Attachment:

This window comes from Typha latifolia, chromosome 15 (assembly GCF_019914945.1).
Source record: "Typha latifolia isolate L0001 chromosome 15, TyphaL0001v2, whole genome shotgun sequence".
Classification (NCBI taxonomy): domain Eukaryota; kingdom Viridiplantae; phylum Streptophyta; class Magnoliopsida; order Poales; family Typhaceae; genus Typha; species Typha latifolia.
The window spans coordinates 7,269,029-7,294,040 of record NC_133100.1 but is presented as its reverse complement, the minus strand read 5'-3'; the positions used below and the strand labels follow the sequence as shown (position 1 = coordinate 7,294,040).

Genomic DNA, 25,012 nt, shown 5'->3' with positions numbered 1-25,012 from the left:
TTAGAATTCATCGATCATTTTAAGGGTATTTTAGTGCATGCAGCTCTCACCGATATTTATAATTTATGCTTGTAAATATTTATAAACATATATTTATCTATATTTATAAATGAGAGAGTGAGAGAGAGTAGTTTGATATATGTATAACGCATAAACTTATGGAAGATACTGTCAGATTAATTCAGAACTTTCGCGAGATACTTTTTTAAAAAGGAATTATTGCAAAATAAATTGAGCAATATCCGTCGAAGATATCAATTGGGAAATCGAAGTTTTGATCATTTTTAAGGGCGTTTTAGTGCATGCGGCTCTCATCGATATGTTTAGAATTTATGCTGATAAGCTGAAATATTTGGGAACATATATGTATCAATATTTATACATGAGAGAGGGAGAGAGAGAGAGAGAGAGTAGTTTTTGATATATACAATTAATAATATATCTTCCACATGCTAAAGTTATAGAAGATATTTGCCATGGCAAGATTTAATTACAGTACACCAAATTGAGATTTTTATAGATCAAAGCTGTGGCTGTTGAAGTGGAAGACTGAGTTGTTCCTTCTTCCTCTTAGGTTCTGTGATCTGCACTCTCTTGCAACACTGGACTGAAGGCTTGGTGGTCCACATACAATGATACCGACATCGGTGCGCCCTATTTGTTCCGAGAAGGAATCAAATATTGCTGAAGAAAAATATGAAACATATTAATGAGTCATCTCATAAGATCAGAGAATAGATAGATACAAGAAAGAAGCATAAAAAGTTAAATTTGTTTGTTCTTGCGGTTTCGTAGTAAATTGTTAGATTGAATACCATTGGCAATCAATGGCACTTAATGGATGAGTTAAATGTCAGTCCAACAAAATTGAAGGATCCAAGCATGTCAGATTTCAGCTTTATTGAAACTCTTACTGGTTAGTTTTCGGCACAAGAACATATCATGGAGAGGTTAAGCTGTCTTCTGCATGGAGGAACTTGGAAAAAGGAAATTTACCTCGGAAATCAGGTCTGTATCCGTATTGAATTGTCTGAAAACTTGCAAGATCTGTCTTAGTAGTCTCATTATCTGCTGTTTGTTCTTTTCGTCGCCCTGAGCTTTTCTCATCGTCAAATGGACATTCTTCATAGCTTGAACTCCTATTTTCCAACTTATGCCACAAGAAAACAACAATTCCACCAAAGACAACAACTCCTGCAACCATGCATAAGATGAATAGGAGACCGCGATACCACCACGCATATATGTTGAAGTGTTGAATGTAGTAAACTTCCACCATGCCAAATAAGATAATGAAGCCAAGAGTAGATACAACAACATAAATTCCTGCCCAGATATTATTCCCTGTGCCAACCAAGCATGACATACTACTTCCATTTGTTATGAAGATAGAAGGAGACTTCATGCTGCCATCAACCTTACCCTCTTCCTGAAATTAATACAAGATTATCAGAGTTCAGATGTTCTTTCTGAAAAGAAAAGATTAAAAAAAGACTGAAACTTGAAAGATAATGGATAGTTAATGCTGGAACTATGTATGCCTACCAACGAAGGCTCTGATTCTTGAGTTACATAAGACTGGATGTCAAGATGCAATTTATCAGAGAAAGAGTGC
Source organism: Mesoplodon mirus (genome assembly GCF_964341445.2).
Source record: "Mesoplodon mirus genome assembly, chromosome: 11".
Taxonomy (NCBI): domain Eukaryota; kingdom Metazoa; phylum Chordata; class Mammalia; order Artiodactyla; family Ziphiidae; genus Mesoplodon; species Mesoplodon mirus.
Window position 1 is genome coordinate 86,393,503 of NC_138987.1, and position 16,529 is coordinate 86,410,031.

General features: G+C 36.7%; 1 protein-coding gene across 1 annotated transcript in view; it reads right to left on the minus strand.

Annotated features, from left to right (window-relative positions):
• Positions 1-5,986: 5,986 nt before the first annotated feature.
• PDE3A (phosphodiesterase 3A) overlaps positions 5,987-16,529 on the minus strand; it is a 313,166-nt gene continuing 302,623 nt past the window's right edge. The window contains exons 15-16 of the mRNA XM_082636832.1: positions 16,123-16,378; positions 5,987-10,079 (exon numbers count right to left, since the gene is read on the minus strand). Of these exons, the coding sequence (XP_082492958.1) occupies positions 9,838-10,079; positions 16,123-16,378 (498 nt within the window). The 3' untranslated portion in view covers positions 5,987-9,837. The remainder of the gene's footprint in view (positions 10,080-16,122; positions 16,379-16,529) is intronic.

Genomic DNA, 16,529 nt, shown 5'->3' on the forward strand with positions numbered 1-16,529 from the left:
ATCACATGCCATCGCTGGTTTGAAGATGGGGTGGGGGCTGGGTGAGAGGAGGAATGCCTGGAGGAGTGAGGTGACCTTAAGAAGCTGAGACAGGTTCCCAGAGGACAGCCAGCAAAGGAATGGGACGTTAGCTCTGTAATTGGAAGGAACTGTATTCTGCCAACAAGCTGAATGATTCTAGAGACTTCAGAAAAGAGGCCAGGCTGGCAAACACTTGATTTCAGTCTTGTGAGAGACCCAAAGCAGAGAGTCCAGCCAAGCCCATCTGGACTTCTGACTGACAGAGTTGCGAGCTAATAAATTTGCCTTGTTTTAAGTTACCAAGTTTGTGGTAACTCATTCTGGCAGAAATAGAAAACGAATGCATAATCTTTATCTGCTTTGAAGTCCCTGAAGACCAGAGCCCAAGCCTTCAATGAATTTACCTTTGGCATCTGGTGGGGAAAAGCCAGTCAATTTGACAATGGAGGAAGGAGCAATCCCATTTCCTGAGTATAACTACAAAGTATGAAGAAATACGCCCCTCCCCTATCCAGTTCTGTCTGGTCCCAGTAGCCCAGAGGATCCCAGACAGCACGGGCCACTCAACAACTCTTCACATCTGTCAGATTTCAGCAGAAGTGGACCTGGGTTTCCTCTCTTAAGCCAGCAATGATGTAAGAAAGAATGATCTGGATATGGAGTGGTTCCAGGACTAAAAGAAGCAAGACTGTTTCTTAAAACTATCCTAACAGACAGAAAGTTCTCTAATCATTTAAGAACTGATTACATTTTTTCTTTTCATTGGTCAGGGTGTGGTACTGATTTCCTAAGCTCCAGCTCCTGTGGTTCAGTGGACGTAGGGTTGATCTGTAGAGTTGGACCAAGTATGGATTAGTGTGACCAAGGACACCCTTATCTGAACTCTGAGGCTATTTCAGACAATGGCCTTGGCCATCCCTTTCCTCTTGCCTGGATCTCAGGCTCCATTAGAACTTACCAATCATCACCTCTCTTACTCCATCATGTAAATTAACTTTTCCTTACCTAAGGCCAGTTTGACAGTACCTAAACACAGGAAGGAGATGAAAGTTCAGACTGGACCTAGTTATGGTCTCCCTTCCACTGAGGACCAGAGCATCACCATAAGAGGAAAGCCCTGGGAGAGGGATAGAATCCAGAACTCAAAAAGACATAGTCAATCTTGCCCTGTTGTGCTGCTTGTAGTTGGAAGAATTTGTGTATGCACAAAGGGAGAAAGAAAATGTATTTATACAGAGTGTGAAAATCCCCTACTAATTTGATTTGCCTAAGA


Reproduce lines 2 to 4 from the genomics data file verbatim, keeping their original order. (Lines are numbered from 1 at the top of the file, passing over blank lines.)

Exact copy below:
Source record: "Typha latifolia isolate L0001 chromosome 15, TyphaL0001v2, whole genome shotgun sequence".
Classification (NCBI taxonomy): domain Eukaryota; kingdom Viridiplantae; phylum Streptophyta; class Magnoliopsida; order Poales; family Typhaceae; genus Typha; species Typha latifolia.
The window spans coordinates 7,269,029-7,294,040 of record NC_133100.1 but is presented as its reverse complement, the minus strand read 5'-3'; the positions used below and the strand labels follow the sequence as shown (position 1 = coordinate 7,294,040).